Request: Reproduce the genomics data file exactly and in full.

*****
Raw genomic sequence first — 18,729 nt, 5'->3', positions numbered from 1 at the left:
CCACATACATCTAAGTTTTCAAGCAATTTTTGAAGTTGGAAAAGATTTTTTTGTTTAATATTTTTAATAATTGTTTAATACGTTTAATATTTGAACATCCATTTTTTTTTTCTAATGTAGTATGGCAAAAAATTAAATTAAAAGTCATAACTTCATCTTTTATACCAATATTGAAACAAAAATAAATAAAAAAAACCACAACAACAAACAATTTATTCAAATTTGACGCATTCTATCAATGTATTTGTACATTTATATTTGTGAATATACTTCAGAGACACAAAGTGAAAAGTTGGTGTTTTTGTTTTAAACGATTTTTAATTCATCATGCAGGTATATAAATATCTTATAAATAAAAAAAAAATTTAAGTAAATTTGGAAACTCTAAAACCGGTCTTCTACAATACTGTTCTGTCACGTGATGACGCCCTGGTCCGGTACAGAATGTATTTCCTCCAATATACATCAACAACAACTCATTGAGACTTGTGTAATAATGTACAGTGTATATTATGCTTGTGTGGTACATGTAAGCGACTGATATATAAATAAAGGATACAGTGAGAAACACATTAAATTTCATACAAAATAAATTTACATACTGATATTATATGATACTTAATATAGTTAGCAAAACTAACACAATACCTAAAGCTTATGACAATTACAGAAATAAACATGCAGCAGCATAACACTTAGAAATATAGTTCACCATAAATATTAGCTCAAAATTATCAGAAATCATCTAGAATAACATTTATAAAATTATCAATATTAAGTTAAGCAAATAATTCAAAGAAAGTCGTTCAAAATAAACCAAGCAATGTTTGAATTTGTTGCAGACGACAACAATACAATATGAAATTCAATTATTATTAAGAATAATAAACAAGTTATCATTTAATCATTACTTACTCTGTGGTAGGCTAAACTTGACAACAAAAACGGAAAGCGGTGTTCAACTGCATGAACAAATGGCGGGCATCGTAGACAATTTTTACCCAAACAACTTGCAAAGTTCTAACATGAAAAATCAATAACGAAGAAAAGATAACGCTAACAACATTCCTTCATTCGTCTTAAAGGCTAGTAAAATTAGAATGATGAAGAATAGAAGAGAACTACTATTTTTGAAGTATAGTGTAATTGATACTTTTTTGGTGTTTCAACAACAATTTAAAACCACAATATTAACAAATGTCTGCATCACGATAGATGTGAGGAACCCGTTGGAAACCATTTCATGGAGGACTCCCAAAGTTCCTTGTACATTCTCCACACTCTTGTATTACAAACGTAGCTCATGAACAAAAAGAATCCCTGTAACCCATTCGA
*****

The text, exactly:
Raw genomic sequence first — 18,729 nt, 5'->3', positions numbered from 1 at the left:
CCACATACATCTAAGTTTTCAAGCAATTTTTGAAGTTGGAAAAGATTTTTTTGTTTAATATTTTTAATAATTGTTTAATACGTTTAATATTTGAACATCCATTTTTTTTTTCTAATGTAGTATGGCAAAAAATTAAATTAAAAGTCATAACTTCATCTTTTATACCAATATTGAAACAAAAATAAATAAAAAAAACCACAACAACAAACAATTTATTCAAATTTGACGCATTCTATCAATGTATTTGTACATTTATATTTGTGAATATACTTCAGAGACACAAAGTGAAAAGTTGGTGTTTTTGTTTTAAACGATTTTTAATTCATCATGCAGGTATATAAATATCTTATAAATAAAAAAAAAATTTAAGTAAATTTGGAAACTCTAAAACCGGTCTTCTACAATACTGTTCTGTCACGTGATGACGCCCTGGTCCGGTACAGAATGTATTTCCTCCAATATACATCAACAACAACTCATTGAGACTTGTGTAATAATGTACAGTGTATATTATGCTTGTGTGGTACATGTAAGCGACTGATATATAAATAAAGGATACAGTGAGAAACACATTAAATTTCATACAAAATAAATTTACATACTGATATTATATGATACTTAATATAGTTAGCAAAACTAACACAATACCTAAAGCTTATGACAATTACAGAAATAAACATGCAGCAGCATAACACTTAGAAATATAGTTCACCATAAATATTAGCTCAAAATTATCAGAAATCATCTAGAATAACATTTATAAAATTATCAATATTAAGTTAAGCAAATAATTCAAAGAAAGTCGTTCAAAATAAACCAAGCAATGTTTGAATTTGTTGCAGACGACAACAATACAATATGAAATTCAATTATTATTAAGAATAATAAACAAGTTATCATTTAATCATTACTTACTCTGTGGTAGGCTAAACTTGACAACAAAAACGGAAAGCGGTGTTCAACTGCATGAACAAATGGCGGGCATCGTAGACAATTTTTACCCAAACAACTTGCAAAGTTCTAACATGAAAAATCAATAACGAAGAAAAGATAACGCTAACAACATTCCTTCATTCGTCTTAAAGGCTAGTAAAATTAGAATGATGAAGAATAGAAGAGAACTACTATTTTTGAAGTATAGTGTAATTGATACTTTTTTGGTGTTTCAACAACAATTTAAAACCACAATATTAACAAATGTCTGCATCACGATAGATGTGAGGAACCCGTTGGAAACCATTTCATGGAGGACTCCCAAAGTTCCTTGTACATTCTCCACACTCTTGTATTACAAACGTAGCTCATGAACAAAAAGAATCCCTGTAACCCATTCGA